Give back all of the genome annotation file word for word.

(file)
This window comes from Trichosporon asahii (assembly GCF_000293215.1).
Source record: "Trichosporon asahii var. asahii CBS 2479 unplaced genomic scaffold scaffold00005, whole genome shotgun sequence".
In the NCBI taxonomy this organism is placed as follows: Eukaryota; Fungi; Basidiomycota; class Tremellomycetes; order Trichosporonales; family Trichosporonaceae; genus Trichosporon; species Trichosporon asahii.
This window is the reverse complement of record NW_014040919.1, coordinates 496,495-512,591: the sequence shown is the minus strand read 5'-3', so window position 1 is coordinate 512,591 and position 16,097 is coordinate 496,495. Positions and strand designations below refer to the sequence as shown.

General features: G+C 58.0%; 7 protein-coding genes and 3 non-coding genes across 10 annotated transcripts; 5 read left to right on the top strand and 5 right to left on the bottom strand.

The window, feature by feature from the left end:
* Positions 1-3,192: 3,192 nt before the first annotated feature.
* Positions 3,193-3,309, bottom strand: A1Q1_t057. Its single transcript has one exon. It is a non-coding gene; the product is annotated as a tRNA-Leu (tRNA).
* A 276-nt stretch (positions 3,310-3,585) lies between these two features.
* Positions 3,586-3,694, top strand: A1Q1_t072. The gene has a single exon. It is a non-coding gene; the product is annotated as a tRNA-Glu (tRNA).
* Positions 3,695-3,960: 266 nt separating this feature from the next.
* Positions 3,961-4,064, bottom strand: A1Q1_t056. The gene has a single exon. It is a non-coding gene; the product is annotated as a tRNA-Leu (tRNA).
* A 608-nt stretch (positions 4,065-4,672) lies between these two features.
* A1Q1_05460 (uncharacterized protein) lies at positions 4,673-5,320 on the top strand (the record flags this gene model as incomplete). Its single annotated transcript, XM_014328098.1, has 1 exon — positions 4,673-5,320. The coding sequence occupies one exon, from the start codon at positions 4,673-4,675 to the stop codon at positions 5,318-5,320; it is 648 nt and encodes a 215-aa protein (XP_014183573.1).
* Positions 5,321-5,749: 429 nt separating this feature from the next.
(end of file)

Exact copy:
This window comes from Trichosporon asahii (assembly GCF_000293215.1).
Source record: "Trichosporon asahii var. asahii CBS 2479 unplaced genomic scaffold scaffold00005, whole genome shotgun sequence".
In the NCBI taxonomy this organism is placed as follows: Eukaryota; Fungi; Basidiomycota; class Tremellomycetes; order Trichosporonales; family Trichosporonaceae; genus Trichosporon; species Trichosporon asahii.
This window is the reverse complement of record NW_014040919.1, coordinates 496,495-512,591: the sequence shown is the minus strand read 5'-3', so window position 1 is coordinate 512,591 and position 16,097 is coordinate 496,495. Positions and strand designations below refer to the sequence as shown.

General features: G+C 58.0%; 7 protein-coding genes and 3 non-coding genes across 10 annotated transcripts; 5 read left to right on the top strand and 5 right to left on the bottom strand.

The window, feature by feature from the left end:
* Positions 1-3,192: 3,192 nt before the first annotated feature.
* Positions 3,193-3,309, bottom strand: A1Q1_t057. Its single transcript has one exon. It is a non-coding gene; the product is annotated as a tRNA-Leu (tRNA).
* A 276-nt stretch (positions 3,310-3,585) lies between these two features.
* Positions 3,586-3,694, top strand: A1Q1_t072. The gene has a single exon. It is a non-coding gene; the product is annotated as a tRNA-Glu (tRNA).
* Positions 3,695-3,960: 266 nt separating this feature from the next.
* Positions 3,961-4,064, bottom strand: A1Q1_t056. The gene has a single exon. It is a non-coding gene; the product is annotated as a tRNA-Leu (tRNA).
* A 608-nt stretch (positions 4,065-4,672) lies between these two features.
* A1Q1_05460 (uncharacterized protein) lies at positions 4,673-5,320 on the top strand (the record flags this gene model as incomplete). Its single annotated transcript, XM_014328098.1, has 1 exon — positions 4,673-5,320. The coding sequence occupies one exon, from the start codon at positions 4,673-4,675 to the stop codon at positions 5,318-5,320; it is 648 nt and encodes a 215-aa protein (XP_014183573.1).
* Positions 5,321-5,749: 429 nt separating this feature from the next.